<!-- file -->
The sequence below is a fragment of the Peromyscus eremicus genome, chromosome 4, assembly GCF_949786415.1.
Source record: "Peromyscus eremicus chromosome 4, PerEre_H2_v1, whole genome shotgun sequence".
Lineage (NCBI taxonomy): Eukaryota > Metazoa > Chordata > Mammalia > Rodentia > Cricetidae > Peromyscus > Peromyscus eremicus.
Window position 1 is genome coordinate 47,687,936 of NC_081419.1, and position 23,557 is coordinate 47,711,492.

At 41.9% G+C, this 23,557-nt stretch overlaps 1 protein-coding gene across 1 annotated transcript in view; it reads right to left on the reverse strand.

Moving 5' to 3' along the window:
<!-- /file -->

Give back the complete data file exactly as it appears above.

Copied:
The sequence below is a fragment of the Peromyscus eremicus genome, chromosome 4, assembly GCF_949786415.1.
Source record: "Peromyscus eremicus chromosome 4, PerEre_H2_v1, whole genome shotgun sequence".
Lineage (NCBI taxonomy): Eukaryota > Metazoa > Chordata > Mammalia > Rodentia > Cricetidae > Peromyscus > Peromyscus eremicus.
Window position 1 is genome coordinate 47,687,936 of NC_081419.1, and position 23,557 is coordinate 47,711,492.

At 41.9% G+C, this 23,557-nt stretch overlaps 1 protein-coding gene across 1 annotated transcript in view; it reads right to left on the reverse strand.

Moving 5' to 3' along the window: